I am damn sarcastic. I’m sassy and I know how to throw shade. I would say I can’t help it but that’s not really true. The truth is I had to get a bit of an attitude if I was going to survive middle school. I went to a competitive, affluent school and being a lil snarky went a long way when it came to navigating mean girl cliques. Maybe that’s true at any school. I don’t know, I can only speak to my experience.
The more I practiced my new demeanor though, the more I realized I was good at it. I am someone who laughs easily and finds most things funny. So adding a little wit to my running commentary on nearly everything came naturally to me. But I am not immune to internalized misogyny. And when I learned that some anti-feminists write off feminists as snarky, I started refraining from sarcasm. I hate to admit it but it’s true. And well I should clarify I somewhat laid off the ol’ sarcasm, I mean I could never give up sarcasm entirely. But I didn’t want to feed into the stereotypes and propaganda that the so-called men’s rights movement puts out about women and feminists. So I went about my life, a little less snarky – or perhaps just feeling a little ashamed about my snarky-ness.
But the thing is… I’ve long prided myself on my wit. I always felt like it was a way to empower myself, especially when it comes to misogyny. It’s like it’s unexpected from me (as a woman) and it’s a way I show some intelligence. So when I learned that anti-feminists expect this from someone like me and in fact would insult me for it, well, it felt crappy. I felt devalued and like something I like about me was being used against me. It also felt a little like something was being taken from me. Because something was being taken from me. I realized this when I was reading an article about Paul Elam. For those of you who don’t know him, here’s some 411. His specialties include making awful statements about domestic violence and rape and then claiming it is satire (I mean, duh, how could you interpret it otherwise? *sarcasm* – see I just can’t not sarcasm – and yeah, I just made sarcasm a verb). Anyways, as I read that Paul Elam has said he meant it as satire that women beg to be raped, all I could think is Wait, isn’t satire supposed to be clever?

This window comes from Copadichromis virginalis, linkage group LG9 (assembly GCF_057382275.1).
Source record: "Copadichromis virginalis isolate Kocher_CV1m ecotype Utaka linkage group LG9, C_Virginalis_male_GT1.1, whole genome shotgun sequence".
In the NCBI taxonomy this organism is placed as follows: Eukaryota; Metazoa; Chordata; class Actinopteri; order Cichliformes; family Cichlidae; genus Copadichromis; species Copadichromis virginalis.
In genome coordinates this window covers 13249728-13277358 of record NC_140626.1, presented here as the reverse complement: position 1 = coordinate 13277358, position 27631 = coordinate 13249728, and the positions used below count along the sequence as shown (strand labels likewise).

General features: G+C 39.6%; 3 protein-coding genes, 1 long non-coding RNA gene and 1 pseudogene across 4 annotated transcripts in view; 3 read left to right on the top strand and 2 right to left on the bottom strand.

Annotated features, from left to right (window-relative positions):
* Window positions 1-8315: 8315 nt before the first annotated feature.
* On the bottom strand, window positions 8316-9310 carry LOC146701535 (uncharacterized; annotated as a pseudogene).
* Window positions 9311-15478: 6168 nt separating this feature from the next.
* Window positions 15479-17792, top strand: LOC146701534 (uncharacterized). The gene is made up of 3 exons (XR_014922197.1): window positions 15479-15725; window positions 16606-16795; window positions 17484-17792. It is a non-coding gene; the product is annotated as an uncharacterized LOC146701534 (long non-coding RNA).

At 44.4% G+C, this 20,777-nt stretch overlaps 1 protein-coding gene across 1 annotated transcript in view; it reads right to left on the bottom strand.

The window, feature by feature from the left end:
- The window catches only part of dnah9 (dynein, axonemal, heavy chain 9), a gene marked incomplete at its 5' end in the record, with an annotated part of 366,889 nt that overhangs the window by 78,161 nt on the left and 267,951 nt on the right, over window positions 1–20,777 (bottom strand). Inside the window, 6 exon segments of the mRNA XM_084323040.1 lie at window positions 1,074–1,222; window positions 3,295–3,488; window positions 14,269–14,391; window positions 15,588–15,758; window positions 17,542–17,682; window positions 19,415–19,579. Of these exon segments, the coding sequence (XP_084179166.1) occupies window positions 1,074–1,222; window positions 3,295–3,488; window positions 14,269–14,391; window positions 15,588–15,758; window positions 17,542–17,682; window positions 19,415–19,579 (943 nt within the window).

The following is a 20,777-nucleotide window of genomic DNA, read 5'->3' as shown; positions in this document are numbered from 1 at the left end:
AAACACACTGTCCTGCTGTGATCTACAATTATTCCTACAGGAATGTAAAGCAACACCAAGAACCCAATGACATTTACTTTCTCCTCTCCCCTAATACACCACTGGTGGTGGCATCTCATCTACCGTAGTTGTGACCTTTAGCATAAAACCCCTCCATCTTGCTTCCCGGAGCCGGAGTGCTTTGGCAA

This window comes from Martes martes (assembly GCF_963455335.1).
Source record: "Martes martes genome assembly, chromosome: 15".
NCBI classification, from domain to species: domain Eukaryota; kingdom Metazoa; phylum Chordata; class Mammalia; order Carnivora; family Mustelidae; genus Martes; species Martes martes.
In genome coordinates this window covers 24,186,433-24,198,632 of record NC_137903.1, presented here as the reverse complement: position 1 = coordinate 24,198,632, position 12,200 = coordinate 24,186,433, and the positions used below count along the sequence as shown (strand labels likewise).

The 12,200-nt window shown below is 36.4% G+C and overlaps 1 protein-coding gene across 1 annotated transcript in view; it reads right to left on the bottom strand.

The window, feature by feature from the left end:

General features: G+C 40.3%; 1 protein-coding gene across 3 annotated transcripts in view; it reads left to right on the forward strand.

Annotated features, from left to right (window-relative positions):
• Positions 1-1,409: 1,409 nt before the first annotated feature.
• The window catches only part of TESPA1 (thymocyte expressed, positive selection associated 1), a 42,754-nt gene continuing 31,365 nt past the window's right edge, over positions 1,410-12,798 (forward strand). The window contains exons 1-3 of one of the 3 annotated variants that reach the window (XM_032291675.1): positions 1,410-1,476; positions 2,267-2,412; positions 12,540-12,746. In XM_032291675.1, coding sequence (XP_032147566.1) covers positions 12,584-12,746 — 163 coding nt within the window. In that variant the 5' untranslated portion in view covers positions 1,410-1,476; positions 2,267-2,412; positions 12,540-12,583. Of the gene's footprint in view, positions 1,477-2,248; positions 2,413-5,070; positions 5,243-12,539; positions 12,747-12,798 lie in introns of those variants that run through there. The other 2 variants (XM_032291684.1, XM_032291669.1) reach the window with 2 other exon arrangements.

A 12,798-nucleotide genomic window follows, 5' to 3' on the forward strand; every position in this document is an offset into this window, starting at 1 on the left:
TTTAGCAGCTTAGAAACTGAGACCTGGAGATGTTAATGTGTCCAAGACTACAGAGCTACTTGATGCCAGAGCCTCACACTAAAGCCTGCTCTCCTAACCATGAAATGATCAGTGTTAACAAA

Oh but that was some prime snark on my part. And to me, it felt empowering because it was taking a different angle to shut down something really inappropriate and offensive. And for a moment, I almost stopped myself from sharing these thoughts with a friend. Because I just hate giving anyone ammo against me. However, I realized wtf? Why was I even thinking about changing for a group of people who will always put me down and make me feel bad, no matter what I do or don’t do? Women (and those who are born biologically female) are socialized to be people-pleasers and accommodating to others. So when you’ve been told all your life to make others happy, it’s hard to face criticism and feel like you’ve let people down. But men who manipulate and want to control women know that. And they like to use anything about women (or people they don’t like) against women (or people they don’t like) – whether those traits are “good” or “bad.” I know from my years of DV work that people who abuse their partners are good at breaking people. They chip away at one’s self-esteem and sense of self. They do this to individuals (their partners) as well as to groups who challenge their entitlement and power over others. And that’s what I was experiencing when I felt the need to let go of my inherent snark. But fuck that. They don’t own me, nor do they own anyone else. If I want to be snarky – hell if I am snarky then I will be that way. Cuz it’s my choice. And isn’t it interesting that an aspect that goes against traditional (submissive) gender norms for women is something that anti-feminists attack? I am who I am and making me feel like I should be anyone else is an attack on me. I need to keep in mind that people who feel that way about women would never really like or respect me anyways – even if I was always sweet and loving and kind and accommodating and caring.
Truthfully, I am those latter traits more often than not. But I am also hilarious. I can be sweet and kind and caring and flippin’ sarcastic. Sweet and sarcastic are not mutually exclusive. And people can say otherwise but they won’t be speaking the truth. They’ll only be trying to cut me down. So snark on, my friends. If anyone tries to insinuate that you or I should be different, I’ll just be all like-